As part of some Woodchuck-related work, I’ve done a fair
amount of Python programming on Maemo. Python, being an interpreted
language, runs the source code; there is no need to compile it to some
binary representation as is the case with C. This is a great
convenience when developing for a device such as the N900: there is no
need to compile the code and copy the resulting binaries; I just edit
the code on the device and run it. The trade-off is that I need to
edit the files directly on the device: but, I want my Emacs (qemacs is
not enough!), git and the regular GNU tools. It turns out that I was
able to get pretty close.
Using Emacs to edit files on the N900 does not necessarily mean
running Emacs on the N900: Emacs’ tramp mode makes it
possible to edit files on another system! I had read about tramp mode
in the past, but most systems I use already have Emacs installed, so I
never bothered to investigate it further (or at least, it was easier
to install Emacs than learn about tramp mode). Using tramp mode to
edit a file is embarrassingly easy: you just prefix the login
information to the filename that you want to edit. In my case, I add
‘/[email protected]:’ to access my home directory on my N900. (To avoid
constantly typing in your password, you’ll want to add an ssh key to
your $HOME/.ssh/authorized_keys file on your device).
Tramp mode is not just for editing: many Emacs functions support
tramp. For instance, tab completion knows about tramp, as does dired.
Even grep-find is tramp enabled: tramp knows how to run
grep and find on the remote machine!
grep-find assumes relatively feature-complete tools. By default, the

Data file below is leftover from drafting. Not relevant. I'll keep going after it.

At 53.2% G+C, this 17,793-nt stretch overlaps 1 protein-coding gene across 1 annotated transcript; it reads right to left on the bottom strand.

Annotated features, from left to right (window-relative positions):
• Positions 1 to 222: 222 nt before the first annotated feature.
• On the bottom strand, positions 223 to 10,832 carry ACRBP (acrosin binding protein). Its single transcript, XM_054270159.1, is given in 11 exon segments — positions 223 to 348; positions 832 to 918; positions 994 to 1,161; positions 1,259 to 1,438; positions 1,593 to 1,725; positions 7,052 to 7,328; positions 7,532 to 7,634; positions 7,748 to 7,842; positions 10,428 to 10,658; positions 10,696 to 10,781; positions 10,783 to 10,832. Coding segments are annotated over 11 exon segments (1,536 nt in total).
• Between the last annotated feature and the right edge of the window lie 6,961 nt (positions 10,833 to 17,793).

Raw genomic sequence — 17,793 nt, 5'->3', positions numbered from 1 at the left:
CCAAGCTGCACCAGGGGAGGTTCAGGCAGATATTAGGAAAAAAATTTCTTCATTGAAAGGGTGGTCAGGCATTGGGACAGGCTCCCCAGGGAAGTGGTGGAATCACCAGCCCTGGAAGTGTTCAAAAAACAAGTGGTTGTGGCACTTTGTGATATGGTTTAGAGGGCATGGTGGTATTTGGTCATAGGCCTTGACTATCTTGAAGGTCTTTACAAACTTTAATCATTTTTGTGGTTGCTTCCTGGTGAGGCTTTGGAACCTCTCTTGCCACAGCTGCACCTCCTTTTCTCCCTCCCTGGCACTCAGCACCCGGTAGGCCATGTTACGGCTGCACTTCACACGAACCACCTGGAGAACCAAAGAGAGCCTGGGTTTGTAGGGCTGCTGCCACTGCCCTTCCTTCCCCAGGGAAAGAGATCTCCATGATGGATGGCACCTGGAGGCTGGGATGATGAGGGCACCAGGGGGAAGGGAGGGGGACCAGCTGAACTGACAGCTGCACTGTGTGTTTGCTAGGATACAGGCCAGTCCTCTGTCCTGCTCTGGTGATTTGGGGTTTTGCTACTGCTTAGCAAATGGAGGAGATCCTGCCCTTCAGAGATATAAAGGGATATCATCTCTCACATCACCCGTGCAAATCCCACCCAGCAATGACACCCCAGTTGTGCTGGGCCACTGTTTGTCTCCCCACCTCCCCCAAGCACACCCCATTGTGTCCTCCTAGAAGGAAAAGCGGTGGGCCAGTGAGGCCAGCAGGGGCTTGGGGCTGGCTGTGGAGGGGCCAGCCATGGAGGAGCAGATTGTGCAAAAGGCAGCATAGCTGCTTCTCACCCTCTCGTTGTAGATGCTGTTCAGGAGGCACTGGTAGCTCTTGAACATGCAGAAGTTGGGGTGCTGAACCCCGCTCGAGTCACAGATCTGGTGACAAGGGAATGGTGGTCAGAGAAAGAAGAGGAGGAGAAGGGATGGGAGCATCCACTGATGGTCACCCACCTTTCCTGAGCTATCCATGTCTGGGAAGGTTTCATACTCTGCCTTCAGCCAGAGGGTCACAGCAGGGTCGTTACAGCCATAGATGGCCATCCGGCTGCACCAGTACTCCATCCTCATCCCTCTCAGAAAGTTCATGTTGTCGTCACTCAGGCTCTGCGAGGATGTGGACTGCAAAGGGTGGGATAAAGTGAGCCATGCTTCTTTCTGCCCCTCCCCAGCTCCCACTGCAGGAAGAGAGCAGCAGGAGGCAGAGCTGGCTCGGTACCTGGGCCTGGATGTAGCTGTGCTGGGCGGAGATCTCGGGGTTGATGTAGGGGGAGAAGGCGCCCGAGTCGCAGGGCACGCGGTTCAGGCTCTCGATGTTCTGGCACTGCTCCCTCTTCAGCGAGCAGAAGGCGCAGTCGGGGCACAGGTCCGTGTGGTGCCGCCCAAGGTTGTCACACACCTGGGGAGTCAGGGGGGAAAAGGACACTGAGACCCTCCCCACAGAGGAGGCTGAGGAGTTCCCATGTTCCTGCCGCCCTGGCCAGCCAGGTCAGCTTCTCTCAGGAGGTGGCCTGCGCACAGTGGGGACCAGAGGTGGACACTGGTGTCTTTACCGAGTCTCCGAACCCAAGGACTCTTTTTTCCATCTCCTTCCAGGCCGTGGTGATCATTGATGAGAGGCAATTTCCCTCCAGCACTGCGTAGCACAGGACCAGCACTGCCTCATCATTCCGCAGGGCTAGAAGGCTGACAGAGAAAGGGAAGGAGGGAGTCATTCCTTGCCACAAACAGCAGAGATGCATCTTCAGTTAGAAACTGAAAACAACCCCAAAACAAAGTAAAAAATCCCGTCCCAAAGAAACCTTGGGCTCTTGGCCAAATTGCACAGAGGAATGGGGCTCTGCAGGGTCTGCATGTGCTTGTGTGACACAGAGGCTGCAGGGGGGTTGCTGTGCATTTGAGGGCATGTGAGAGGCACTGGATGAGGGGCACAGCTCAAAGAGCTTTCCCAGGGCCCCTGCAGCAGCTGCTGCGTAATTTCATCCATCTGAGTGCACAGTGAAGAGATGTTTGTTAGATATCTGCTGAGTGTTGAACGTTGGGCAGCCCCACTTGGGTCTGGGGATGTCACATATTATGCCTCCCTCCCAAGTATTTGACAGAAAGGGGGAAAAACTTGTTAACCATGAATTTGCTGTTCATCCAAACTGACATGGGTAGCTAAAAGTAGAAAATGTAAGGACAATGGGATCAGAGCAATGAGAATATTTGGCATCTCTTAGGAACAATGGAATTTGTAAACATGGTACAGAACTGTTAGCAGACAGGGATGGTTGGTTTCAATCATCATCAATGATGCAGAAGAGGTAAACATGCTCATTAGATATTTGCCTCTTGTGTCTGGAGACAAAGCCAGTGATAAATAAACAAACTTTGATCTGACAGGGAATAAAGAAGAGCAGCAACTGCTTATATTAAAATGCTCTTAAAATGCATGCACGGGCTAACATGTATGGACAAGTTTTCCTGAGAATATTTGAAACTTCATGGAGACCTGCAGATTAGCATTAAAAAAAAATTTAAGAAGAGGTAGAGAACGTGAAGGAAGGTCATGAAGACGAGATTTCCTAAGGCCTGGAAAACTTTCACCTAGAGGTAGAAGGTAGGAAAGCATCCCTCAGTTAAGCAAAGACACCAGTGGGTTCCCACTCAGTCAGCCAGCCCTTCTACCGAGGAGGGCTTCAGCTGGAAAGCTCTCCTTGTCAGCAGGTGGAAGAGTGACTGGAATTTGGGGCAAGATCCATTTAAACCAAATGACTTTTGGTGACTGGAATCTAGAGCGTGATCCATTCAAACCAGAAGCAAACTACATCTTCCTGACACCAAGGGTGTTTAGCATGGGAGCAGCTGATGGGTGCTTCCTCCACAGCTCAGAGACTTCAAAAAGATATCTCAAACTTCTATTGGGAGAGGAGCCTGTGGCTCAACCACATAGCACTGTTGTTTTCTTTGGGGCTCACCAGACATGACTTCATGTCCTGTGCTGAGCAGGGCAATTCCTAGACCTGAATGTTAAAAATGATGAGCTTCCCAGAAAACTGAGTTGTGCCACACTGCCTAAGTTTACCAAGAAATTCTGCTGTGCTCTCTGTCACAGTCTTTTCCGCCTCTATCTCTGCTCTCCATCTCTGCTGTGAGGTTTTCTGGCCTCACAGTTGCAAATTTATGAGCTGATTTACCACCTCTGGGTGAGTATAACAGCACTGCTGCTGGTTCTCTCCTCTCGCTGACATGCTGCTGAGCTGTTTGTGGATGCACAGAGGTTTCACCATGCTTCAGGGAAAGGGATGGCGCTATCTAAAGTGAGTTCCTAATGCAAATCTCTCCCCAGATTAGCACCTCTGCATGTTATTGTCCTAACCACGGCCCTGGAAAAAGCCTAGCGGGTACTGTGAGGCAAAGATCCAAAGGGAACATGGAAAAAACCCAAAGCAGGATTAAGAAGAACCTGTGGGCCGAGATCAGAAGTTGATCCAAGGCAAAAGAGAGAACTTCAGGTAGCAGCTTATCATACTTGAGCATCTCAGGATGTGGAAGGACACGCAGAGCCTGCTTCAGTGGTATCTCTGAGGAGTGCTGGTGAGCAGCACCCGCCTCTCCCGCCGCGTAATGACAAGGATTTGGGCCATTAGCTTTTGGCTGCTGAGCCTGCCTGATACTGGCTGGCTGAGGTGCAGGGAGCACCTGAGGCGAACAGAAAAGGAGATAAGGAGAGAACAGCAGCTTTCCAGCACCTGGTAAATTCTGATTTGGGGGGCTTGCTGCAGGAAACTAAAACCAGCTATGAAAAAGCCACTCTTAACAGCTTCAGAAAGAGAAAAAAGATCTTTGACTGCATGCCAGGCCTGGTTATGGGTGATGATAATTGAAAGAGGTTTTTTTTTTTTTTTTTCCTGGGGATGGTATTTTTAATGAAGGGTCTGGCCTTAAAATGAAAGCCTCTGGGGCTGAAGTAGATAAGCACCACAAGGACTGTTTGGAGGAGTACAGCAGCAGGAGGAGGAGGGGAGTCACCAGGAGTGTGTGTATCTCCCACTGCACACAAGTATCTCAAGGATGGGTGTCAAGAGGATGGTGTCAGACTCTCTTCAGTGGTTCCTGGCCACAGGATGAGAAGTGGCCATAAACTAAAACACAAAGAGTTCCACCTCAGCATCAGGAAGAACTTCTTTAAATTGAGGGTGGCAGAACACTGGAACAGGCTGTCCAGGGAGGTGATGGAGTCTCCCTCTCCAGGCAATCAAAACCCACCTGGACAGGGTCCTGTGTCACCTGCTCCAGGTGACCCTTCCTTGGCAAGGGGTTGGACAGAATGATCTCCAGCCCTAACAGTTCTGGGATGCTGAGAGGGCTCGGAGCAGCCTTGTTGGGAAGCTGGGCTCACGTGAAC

N900 includes busybox’s grep and find, which have rather limited
functionality. Happily, Thomas Tanner has packaged many of the GNU
tools for Maemo and they are just an apt-get install away. (The
packages you need are: grep-gnu, sed-gnu, findutils-gnu,
coreutils-gnu, and diffutils-gnu.)
Installing Thomas’s packages does not immediately make grep-find work:
the packages do not replace the busybox tools; the binaries are
installed in /usr/bin/gnu, which is not in the user’s default path.
To fix this problem, I first installed bash and edited my .bashrc file
And my .bash_profile to read:
I also changed the user’s default shell to bash using chsh. Now when
I run grep at the command line, I get GNU grep, not Busybox’s.
This is still not enough to get grep-find to work: by default, tramp
does not respect the PATH variable on the remote machine.
(See for more details.) This behavior can be overridden by
adding the following to your .emacs file:
(add-to-list ‘tramp-remote-path ‘tramp-own-remote-path)
Now, Emacs’s grep-find function works.
The last piece of the puzzle is working with git repositories. My
primary interface to git is via Magit. Unfortunately, Magit
v0.7, which is distributed with Debian Squeeze, does not fully support
tramp mode. Magit v1.0, however, does and it is available in Debian
testing. (Note: if you are a Magit v0.7 user and you customized
magit-diff-options, you’ll need to change the value from a string to a
list, e.g., ‘(setq magit-diff-options ‘(“–patience”))’)
This set up is great and I’m happy. As a final tweak, I tend to use
USB networking, because access over WiFi has a fair
amount of latency.